Bipartisan bills take on problem of deadly drive-by shootings

LANSING?Drive-by shooters would face stiffer penalties under legislation introduced Thursday by Sens. Jim Marleau and Jim Ananich and a bipartisan group of lawmakers.

The measures come at the request of law enforcement officials, who are working to prevent the increased occurrence of innocent families and children falling victim to violent crimes in many communities across the state.

“The broad support from both sides of the aisle shows that this is an urgent problem and one we can take action on,” said Marleau, R-Lake Orion. “Our brave men and women in law enforcement should have the strongest tools available to keep people out of harm’s way, and this legislation is an important piece of that effort.”

Senate Bills 582 and 583 would increase the penalties for drive-by shootings by authorizing life sentences to anyone convicted of intentionally discharging a firearm from a vehicle into a home, in the event that the victim is murdered. The bills also authorize an increase in the maximum years of imprisonment and fines associated with the crime if there was intent to harm and/or the person is injured.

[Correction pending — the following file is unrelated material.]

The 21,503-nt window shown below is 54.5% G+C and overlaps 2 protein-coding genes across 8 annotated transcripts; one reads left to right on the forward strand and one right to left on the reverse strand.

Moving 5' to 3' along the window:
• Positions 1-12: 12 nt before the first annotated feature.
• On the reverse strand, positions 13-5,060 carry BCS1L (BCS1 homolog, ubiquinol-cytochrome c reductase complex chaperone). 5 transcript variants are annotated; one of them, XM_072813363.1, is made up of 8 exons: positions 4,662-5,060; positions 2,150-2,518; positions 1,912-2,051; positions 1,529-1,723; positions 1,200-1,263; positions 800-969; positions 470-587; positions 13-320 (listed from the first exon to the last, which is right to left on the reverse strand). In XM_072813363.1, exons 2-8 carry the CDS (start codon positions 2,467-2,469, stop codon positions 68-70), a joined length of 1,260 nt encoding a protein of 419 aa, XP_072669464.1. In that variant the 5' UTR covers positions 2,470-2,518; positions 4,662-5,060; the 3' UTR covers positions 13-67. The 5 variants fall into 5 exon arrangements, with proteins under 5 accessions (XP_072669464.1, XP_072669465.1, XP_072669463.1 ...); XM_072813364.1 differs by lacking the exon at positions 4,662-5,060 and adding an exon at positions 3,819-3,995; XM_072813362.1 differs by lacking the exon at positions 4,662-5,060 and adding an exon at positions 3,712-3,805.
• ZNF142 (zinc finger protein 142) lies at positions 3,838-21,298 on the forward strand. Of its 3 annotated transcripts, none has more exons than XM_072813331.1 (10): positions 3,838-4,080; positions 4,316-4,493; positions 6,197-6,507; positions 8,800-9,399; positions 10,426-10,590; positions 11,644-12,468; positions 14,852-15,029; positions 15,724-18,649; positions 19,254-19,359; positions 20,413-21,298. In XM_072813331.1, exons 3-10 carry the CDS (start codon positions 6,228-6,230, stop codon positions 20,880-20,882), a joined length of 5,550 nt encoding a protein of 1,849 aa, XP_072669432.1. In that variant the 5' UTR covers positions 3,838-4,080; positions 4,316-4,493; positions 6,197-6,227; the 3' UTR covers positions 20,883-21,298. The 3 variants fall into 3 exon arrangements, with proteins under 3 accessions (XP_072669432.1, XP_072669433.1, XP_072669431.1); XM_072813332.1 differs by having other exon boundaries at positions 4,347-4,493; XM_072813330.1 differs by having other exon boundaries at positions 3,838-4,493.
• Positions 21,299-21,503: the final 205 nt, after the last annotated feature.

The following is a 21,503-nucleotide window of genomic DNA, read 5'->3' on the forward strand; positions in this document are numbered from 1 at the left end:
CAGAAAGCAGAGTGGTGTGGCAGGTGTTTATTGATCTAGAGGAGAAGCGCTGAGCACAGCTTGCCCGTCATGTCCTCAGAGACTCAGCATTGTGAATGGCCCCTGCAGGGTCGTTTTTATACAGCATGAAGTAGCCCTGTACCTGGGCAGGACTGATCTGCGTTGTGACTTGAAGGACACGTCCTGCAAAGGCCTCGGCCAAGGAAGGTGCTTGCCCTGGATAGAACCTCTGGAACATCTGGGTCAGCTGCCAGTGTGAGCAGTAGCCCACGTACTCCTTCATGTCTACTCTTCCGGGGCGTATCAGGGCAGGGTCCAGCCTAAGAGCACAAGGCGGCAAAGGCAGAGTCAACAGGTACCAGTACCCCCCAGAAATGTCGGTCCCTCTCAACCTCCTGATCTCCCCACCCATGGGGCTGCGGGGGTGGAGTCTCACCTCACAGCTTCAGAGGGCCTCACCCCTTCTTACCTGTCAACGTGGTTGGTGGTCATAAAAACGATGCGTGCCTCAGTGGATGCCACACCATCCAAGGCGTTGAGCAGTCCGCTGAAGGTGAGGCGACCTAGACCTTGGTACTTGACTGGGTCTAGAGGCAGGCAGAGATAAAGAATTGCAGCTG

“We must work together to ensure safer communities if we want to secure an economic turnaround and the opportunity for investment and jobs,” said Ananich, D-Flint. “These measures are part of the strong, comprehensive approach to public safety that is needed to get results.”

The legislation is expected to be taken up by the Senate Judiciary Committee as early as next week.